The board made its appeal Friday as the school stands empty.
"The decision leaves all of these young people high and dry in a way that is completely incomprehensible. There is no question of how one should be and act towards another as a good human being, but this is not at all commensurate with what has happened," says Lundsberg director Sofia Orre to news agency TT.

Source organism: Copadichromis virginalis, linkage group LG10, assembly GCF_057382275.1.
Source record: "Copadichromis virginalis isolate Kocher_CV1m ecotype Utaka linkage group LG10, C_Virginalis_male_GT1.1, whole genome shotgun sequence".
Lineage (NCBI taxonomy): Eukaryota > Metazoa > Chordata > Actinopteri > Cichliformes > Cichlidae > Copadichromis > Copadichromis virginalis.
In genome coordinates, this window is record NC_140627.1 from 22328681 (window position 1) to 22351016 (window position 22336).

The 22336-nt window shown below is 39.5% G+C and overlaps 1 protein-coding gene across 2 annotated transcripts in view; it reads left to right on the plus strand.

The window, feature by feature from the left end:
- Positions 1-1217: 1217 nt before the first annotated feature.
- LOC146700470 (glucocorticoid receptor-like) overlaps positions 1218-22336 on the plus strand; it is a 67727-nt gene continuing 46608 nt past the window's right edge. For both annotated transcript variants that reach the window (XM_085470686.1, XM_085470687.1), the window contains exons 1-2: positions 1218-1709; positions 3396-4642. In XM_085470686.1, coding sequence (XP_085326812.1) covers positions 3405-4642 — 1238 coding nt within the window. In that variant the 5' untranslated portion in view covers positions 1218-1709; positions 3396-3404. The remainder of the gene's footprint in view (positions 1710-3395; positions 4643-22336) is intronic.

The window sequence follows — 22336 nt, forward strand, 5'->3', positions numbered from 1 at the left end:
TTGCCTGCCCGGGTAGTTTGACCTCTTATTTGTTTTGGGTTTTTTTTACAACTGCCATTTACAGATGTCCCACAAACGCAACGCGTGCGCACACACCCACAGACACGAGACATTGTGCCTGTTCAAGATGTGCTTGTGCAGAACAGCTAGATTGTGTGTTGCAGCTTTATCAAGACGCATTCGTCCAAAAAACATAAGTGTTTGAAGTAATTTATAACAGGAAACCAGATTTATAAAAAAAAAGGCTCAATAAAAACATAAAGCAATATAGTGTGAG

The appeal will be reviewed by the Adminstrative Court in Gothenburg, which expects a statement early next week. Several parents of pupils at the school have also reported the schools inspectorate to the Justice Ombudsman.
In a press release, the board writes that the 170 pupils want to continue their education at Lundsberg and the school does not share the view of the inspectorate that the pupils safety cannot be guaranteed.
Sweden has three national, fee paying boarding schools. Lundsberg is the oldest, founded in 1896.